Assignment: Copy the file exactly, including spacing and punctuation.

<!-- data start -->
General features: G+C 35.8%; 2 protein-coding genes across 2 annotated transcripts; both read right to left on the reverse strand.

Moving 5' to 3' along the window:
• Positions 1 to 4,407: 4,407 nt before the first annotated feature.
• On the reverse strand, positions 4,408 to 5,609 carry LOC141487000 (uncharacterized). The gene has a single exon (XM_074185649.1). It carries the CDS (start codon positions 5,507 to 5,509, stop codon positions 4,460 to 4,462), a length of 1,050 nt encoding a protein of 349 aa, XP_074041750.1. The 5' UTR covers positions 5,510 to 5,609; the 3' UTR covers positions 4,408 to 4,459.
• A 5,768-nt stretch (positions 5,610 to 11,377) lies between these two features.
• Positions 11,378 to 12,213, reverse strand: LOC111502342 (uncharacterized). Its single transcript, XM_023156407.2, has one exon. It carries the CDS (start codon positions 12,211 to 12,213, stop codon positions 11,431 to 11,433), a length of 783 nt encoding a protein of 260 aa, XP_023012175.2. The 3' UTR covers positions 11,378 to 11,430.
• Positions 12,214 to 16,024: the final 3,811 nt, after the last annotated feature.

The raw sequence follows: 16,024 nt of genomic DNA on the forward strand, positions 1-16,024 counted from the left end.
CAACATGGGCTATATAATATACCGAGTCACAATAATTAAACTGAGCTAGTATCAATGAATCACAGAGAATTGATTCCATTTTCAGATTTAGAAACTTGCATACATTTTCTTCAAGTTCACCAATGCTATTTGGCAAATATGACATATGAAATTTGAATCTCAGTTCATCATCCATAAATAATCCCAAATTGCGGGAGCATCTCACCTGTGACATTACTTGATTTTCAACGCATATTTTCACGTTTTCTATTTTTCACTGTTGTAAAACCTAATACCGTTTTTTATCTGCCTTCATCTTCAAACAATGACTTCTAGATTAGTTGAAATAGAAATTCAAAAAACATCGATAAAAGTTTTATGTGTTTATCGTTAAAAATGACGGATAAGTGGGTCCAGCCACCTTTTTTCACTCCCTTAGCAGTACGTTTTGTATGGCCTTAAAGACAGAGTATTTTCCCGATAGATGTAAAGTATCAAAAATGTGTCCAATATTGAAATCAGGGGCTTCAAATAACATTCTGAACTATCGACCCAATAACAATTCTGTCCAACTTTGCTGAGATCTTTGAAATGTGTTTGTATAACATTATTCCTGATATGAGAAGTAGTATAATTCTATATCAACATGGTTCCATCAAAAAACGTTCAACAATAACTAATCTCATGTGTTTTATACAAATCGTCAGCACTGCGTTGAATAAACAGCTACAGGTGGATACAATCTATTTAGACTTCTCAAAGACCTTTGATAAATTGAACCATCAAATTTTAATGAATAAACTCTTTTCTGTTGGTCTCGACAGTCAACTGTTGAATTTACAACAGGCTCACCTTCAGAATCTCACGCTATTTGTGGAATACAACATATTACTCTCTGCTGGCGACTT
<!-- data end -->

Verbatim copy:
General features: G+C 35.8%; 2 protein-coding genes across 2 annotated transcripts; both read right to left on the reverse strand.

Moving 5' to 3' along the window:
• Positions 1 to 4,407: 4,407 nt before the first annotated feature.
• On the reverse strand, positions 4,408 to 5,609 carry LOC141487000 (uncharacterized). The gene has a single exon (XM_074185649.1). It carries the CDS (start codon positions 5,507 to 5,509, stop codon positions 4,460 to 4,462), a length of 1,050 nt encoding a protein of 349 aa, XP_074041750.1. The 5' UTR covers positions 5,510 to 5,609; the 3' UTR covers positions 4,408 to 4,459.
• A 5,768-nt stretch (positions 5,610 to 11,377) lies between these two features.
• Positions 11,378 to 12,213, reverse strand: LOC111502342 (uncharacterized). Its single transcript, XM_023156407.2, has one exon. It carries the CDS (start codon positions 12,211 to 12,213, stop codon positions 11,431 to 11,433), a length of 783 nt encoding a protein of 260 aa, XP_023012175.2. The 3' UTR covers positions 11,378 to 11,430.
• Positions 12,214 to 16,024: the final 3,811 nt, after the last annotated feature.

The raw sequence follows: 16,024 nt of genomic DNA on the forward strand, positions 1-16,024 counted from the left end.
CAACATGGGCTATATAATATACCGAGTCACAATAATTAAACTGAGCTAGTATCAATGAATCACAGAGAATTGATTCCATTTTCAGATTTAGAAACTTGCATACATTTTCTTCAAGTTCACCAATGCTATTTGGCAAATATGACATATGAAATTTGAATCTCAGTTCATCATCCATAAATAATCCCAAATTGCGGGAGCATCTCACCTGTGACATTACTTGATTTTCAACGCATATTTTCACGTTTTCTATTTTTCACTGTTGTAAAACCTAATACCGTTTTTTATCTGCCTTCATCTTCAAACAATGACTTCTAGATTAGTTGAAATAGAAATTCAAAAAACATCGATAAAAGTTTTATGTGTTTATCGTTAAAAATGACGGATAAGTGGGTCCAGCCACCTTTTTTCACTCCCTTAGCAGTACGTTTTGTATGGCCTTAAAGACAGAGTATTTTCCCGATAGATGTAAAGTATCAAAAATGTGTCCAATATTGAAATCAGGGGCTTCAAATAACATTCTGAACTATCGACCCAATAACAATTCTGTCCAACTTTGCTGAGATCTTTGAAATGTGTTTGTATAACATTATTCCTGATATGAGAAGTAGTATAATTCTATATCAACATGGTTCCATCAAAAAACGTTCAACAATAACTAATCTCATGTGTTTTATACAAATCGTCAGCACTGCGTTGAATAAACAGCTACAGGTGGATACAATCTATTTAGACTTCTCAAAGACCTTTGATAAATTGAACCATCAAATTTTAATGAATAAACTCTTTTCTGTTGGTCTCGACAGTCAACTGTTGAATTTACAACAGGCTCACCTTCAGAATCTCACGCTATTTGTGGAATACAACATATTACTCTCTGCTGGCGACTT